Understanding Dyslexia: Symptoms, Causes, and Treatments
Dyslexia is a common learning disorder that affects between 5-10% of school-aged children, marked by difficulties in accurately and fluently recognizing words during reading and dictation. This condition can lead to challenges in comprehension and the acquisition of educational materials, which often results in a limited vocabulary and knowledge base. An effective correction of this condition lies in early detection and comprehensive treatment.
What is Dyslexia?
In recognizing dyslexia, it is essential to familiarize ourselves with the range of characteristic signs that mark this condition. However, this can be challenging as there are many varied manifestations, which can also differ by age.
Common Symptoms of Dyslexia
- Problems with concentration, attention, and memory
- Disorientation in space, such as mixing up left and right, or up and down
- Difficulties with tasks, ranging from basic requests to learning the alphabet or multiplication tables
- Reversing the sequence of letters, syllables, and numbers while writing or reading
- Clumsiness in handling writing instruments
- Avoidance of activities like reading out loud or writing, due to discomfort from frequent errors
Dyslexia is commonly identified during school preparation when a child struggles to learn to read. It is indicated by slow reading rates, chaotic and irregular eye movements, and excessive duration of eye fixations (pauses on a line).
Specific Symptoms of Dyslexia
- Ineffective and prolonged reading by letters and syllables
- Delays in associating sounds with letters, leading to errors and slow memorization
- Numerous reading mistakes that differ each time the same word is read
- Reduced reading speed compared to peers
- Reading comprehension difficulties
- Limited vocabulary
- Writing defects
Oral speech disorders, low mental efficiency, organizational difficulties, deficits in visual attention, unstable interests, and lack of self-criticism may also be observed as optional symptoms.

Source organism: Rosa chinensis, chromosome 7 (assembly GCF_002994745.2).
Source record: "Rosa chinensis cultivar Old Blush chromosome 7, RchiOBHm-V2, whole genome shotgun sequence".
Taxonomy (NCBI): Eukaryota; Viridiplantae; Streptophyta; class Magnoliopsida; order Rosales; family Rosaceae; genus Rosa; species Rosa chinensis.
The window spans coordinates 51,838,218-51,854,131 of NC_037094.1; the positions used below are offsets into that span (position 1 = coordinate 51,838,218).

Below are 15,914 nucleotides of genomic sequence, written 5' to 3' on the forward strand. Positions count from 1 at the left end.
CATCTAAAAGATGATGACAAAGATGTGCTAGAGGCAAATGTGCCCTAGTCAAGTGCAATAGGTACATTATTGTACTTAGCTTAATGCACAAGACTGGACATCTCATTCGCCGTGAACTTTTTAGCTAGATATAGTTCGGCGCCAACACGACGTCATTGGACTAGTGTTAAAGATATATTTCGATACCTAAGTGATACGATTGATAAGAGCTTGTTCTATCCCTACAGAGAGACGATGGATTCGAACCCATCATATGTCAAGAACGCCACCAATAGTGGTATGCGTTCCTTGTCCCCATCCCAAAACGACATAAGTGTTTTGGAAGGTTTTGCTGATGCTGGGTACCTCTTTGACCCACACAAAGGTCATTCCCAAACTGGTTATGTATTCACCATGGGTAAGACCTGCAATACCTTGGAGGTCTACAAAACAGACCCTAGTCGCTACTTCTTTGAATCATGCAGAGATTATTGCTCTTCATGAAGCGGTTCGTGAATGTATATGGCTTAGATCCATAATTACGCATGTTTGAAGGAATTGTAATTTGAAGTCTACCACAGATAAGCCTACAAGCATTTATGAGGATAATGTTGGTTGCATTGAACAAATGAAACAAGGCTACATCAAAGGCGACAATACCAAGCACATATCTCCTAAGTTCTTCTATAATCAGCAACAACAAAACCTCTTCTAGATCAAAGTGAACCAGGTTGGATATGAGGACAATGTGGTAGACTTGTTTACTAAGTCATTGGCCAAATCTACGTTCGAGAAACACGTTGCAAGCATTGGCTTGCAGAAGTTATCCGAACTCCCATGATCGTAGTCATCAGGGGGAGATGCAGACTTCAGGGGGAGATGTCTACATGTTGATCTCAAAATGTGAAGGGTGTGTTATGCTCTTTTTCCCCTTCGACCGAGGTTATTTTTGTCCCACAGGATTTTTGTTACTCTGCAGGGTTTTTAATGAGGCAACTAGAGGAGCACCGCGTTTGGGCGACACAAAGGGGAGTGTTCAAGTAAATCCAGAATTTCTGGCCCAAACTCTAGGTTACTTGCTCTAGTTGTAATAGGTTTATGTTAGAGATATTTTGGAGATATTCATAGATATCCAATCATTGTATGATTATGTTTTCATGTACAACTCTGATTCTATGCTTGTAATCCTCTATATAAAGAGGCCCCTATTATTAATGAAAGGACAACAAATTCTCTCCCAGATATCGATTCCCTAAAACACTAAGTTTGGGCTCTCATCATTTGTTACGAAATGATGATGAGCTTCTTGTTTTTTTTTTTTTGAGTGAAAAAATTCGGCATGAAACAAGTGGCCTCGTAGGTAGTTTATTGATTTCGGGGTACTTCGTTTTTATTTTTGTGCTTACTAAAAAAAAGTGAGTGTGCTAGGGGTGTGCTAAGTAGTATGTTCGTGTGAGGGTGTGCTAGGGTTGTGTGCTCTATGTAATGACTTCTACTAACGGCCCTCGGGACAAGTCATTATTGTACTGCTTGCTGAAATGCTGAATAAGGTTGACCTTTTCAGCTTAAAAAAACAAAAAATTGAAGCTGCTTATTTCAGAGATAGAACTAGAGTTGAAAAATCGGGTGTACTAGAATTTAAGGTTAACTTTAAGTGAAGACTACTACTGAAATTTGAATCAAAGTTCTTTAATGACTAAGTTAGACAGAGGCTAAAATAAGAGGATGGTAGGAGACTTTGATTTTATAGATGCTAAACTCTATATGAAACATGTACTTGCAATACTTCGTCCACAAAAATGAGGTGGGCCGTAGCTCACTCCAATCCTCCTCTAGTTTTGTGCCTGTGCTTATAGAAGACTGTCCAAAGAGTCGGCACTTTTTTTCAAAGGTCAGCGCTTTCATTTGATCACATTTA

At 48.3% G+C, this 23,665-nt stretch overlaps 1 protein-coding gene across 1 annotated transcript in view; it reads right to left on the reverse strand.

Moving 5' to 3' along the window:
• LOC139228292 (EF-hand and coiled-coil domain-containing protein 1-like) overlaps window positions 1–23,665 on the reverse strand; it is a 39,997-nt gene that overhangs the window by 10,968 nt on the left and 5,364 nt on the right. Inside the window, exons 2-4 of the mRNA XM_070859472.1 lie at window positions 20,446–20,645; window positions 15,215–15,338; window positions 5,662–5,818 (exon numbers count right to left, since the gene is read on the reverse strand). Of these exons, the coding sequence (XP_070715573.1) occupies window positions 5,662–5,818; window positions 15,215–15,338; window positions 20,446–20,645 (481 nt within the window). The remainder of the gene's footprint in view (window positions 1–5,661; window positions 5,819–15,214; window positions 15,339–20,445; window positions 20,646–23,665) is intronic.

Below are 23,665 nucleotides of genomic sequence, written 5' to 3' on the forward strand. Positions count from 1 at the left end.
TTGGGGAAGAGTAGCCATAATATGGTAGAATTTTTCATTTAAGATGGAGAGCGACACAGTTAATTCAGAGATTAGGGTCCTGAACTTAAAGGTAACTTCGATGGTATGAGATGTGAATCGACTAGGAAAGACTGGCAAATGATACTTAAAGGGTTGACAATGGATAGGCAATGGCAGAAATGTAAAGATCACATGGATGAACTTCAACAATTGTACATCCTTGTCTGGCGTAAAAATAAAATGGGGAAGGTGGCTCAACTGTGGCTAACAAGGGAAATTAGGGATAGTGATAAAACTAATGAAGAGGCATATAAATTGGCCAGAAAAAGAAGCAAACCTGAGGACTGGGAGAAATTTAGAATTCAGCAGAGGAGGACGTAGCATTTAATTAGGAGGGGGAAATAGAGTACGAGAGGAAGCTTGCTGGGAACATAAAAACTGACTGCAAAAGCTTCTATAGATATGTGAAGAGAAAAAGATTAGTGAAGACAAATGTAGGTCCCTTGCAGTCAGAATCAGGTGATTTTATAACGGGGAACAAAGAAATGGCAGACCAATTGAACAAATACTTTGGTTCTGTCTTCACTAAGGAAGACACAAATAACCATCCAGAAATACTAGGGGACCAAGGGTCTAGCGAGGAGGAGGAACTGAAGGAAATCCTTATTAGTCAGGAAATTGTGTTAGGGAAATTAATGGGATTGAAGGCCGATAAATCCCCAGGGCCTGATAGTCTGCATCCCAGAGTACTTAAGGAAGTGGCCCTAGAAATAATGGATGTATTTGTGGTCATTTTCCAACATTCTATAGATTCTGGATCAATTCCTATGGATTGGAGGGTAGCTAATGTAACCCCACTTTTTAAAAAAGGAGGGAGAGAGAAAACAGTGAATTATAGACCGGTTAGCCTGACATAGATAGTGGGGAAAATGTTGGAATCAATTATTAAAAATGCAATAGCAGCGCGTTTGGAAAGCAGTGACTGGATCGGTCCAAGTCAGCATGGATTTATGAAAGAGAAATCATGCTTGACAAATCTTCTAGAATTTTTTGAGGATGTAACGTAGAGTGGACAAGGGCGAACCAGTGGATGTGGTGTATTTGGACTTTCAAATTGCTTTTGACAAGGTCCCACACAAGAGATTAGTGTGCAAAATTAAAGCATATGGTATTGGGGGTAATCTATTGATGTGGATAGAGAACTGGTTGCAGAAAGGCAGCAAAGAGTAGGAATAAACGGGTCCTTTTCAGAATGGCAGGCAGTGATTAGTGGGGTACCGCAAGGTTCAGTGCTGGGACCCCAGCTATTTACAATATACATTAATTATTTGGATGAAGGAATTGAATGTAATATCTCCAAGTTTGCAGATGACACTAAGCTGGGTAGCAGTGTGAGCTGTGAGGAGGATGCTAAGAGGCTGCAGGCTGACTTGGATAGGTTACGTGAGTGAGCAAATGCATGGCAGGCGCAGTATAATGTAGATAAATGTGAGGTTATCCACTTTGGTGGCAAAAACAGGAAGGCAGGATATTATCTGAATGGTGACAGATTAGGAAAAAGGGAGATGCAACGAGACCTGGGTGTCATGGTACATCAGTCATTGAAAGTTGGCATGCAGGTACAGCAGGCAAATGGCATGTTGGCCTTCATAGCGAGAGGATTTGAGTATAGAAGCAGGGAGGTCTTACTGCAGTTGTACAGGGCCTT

Most causes of dyslexia are neurobiological in nature. Understanding this is vital as, frequently, out of ignorance, parents and teachers attribute reading difficulties to laziness or a lack of attention, exacerbating the situation.
Other contributing factors include:
- Imbalances between the cerebral hemispheres
- Severe brain-affecting infections like meningitis
- Complications during birth and pregnancy, such as maternal infections, substance use, and fetal asphyxia
Social factors also play an influential role. The symptoms of dyslexia may arise from excessive academic burdens and poorly communicative environments. However, it’s noteworthy to mention that dyslexia is not exclusive to children from disadvantaged families; for purely biological reasons, it can manifest in children living in excellent conditions and with adequate parental attention.
Dyslexia Across Different Ages
Dyslexia manifests in early childhood and can lead to impaired mental development if uncorrected. In adults, it occurs due to damage to the cerebral cortex.
Signs in Children and Adolescents
Preschoolers struggle to learn and remember the letters of the alphabet, mispronounce words, have trouble recognizing sounds, and fail to notice rhymes in poems. Symptoms become more evident in elementary school, as they read slower, mix letters and words, write numbers in reverse, and claim words on a page seem “blurry.”